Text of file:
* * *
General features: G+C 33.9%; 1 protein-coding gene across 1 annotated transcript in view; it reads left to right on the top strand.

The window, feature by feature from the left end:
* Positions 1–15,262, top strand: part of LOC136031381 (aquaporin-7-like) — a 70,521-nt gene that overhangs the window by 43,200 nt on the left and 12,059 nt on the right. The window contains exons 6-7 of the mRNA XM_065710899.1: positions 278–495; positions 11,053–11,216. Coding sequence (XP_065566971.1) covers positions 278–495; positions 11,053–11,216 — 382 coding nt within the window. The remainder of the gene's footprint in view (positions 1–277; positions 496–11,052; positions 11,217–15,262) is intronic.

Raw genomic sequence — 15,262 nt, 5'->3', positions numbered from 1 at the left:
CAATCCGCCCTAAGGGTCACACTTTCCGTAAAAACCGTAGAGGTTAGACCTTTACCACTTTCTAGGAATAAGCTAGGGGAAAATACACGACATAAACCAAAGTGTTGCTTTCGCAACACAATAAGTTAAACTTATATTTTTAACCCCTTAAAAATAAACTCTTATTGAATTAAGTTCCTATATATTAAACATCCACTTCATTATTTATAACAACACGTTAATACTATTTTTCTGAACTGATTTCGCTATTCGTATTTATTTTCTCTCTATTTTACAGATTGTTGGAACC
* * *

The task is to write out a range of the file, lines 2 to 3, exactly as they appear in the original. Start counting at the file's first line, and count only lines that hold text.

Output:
The window, feature by feature from the left end:
* Positions 1–15,262, top strand: part of LOC136031381 (aquaporin-7-like) — a 70,521-nt gene that overhangs the window by 43,200 nt on the left and 12,059 nt on the right. The window contains exons 6-7 of the mRNA XM_065710899.1: positions 278–495; positions 11,053–11,216. Coding sequence (XP_065566971.1) covers positions 278–495; positions 11,053–11,216 — 382 coding nt within the window. The remainder of the gene's footprint in view (positions 1–277; positions 496–11,052; positions 11,217–15,262) is intronic.